The best daddy bloggers can make anything, even laundry detergent, engaging and fun.
It’s why many make a credible income from their blogs – working with brands to extend their revenue stream.
The brand-centric panel at Saturday’s Dad 2.0 Summit event let four seasoned bloggers share how they make money online, and why writers should take care before accepting their next sponsored post.
Moderator Jim Lin (@busydadblog): Brent Almond (@designerdaddy), Charlie Capen (@charliecapen) and Roo Ciambrello (@roociambrello)
“Not all negotiations end in yes,” says Lin, who works both on the PR side and as a daddy blogger. The dance between blogger and brand is an intricate one, and the blogger must consider a variety of options before sealing the deal.
Almond, who oversees designerdaddy.com, says it took a while before he felt the confidence to work with brands. Now, Almond does so with care, making sure the companies in question don’t clash with his personal views.
He recalls feeling conflicted when Barilla Pasta reached out to him for potential posts. Almond had bristled at the company’s stance on gay issues, but Barilla’s team wanted to make amends and put out a more positive, inclusive message. He saw that other respected bloggers were hopping aboard the company’s campaign. Plus, Barilla gave him the creative freedom to write what he pleased.
The result? A paid gig plus a robust conversation on his site.
Capen, part of the team behind HowToBeADad.com, says his first foray into a brand partnership was a disaster.
“We didn’t ask [the brand] what a success looked like in the campaign … they weren’t specific about what they wanted to achieve… we learned a lot from it,” Capen says.
Bloggers need to put themselves in the brands’ shoes when starting a business relationship, he says. What do they hope to achieve? More traffic? Online conversations?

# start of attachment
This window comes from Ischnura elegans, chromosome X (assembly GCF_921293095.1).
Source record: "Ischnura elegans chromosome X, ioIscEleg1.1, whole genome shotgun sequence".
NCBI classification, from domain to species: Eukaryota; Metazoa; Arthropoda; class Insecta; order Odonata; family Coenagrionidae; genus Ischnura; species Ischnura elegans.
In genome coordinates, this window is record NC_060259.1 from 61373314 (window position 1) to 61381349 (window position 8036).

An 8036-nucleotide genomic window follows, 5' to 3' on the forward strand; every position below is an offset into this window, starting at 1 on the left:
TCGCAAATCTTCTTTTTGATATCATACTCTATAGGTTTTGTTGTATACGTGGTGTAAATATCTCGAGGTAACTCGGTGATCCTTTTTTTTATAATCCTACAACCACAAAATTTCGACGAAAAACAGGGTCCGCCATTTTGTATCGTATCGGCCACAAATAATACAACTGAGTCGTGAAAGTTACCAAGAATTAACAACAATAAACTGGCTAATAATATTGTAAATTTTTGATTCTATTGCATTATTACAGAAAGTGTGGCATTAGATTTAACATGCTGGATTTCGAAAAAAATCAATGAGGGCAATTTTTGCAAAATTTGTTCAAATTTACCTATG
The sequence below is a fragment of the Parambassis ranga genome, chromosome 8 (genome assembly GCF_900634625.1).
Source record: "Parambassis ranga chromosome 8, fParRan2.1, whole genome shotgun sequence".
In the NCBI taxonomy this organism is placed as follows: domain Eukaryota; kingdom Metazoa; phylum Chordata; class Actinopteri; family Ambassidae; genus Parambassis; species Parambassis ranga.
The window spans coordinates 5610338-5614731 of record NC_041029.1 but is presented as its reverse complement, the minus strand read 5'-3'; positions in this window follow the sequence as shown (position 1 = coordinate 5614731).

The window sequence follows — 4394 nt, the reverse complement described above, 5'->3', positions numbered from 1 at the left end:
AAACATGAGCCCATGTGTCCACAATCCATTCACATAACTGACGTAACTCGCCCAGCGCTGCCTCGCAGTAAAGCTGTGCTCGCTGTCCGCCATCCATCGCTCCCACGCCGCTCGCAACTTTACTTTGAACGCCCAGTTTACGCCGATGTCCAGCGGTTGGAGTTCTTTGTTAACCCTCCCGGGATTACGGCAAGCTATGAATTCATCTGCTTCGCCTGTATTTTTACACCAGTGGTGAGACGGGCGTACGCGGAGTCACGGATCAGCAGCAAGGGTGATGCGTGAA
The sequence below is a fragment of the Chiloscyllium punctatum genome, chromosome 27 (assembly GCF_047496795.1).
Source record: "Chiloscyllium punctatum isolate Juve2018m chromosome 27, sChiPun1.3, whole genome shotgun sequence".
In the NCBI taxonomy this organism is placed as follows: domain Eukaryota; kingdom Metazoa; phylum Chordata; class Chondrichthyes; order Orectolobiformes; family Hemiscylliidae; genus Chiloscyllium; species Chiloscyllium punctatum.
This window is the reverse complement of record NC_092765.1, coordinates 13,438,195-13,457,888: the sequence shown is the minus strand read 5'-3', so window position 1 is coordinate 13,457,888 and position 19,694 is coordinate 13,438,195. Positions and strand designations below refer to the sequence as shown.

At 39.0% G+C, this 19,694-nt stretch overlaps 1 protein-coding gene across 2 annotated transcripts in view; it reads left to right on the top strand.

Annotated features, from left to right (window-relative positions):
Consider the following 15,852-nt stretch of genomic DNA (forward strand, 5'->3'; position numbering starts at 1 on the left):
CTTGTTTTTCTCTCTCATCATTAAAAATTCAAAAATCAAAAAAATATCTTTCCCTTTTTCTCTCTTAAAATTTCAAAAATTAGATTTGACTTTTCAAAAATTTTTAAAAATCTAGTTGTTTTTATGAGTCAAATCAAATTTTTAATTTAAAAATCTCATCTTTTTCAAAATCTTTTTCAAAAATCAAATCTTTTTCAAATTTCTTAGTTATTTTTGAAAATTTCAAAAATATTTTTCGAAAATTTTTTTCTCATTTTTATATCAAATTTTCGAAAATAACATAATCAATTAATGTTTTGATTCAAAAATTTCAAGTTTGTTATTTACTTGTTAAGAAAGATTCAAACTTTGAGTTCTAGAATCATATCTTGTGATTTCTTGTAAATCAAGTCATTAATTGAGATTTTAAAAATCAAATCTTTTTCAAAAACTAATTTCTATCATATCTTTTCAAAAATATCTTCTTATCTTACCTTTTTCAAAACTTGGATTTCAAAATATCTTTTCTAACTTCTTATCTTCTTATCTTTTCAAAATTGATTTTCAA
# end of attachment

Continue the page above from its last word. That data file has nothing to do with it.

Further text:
What Capen won’t do during a campaign, though, is remove his brand and personality from the equation. When a brand demands that, he usually ends the discussion.
That wasn’t the case with a Clorox campaign where he developed with the “three Ps of parenting” – poo, puke and pee. The post in question featured a Venn diagram of those three elements, a comical take on a problem all parents face.
“I’ll go ahead and ask someone at the PR firm, ‘you know what I do, my engagement, my traffic … what do you think is a fair price?’’ Ciambrello says.
From there, Ciambrello works as hard on her sponsored posts as her more traditional articles. Sometimes even harder.
“I want it to be a mutually beneficial relationship for all parties,” she says. “I want to always create a great piece of content.”
Some bloggers may think their modest traffic levels means brands won’t go near them. Think again, she says.
“You’re more than just what your monthly page views are,” she says. “You have to figure out where your value lies. Maybe you have really great engagement … my audience might not be super huge, but they’re engaged.”
The bloggers agreed that authenticity is paramount when dealing with brands. Anything else isn’t fair to readers, and it could spell trouble for your blogg.
“If you’re willing to lie on your platform, maybe you want to gut check yourself,” Capen says.
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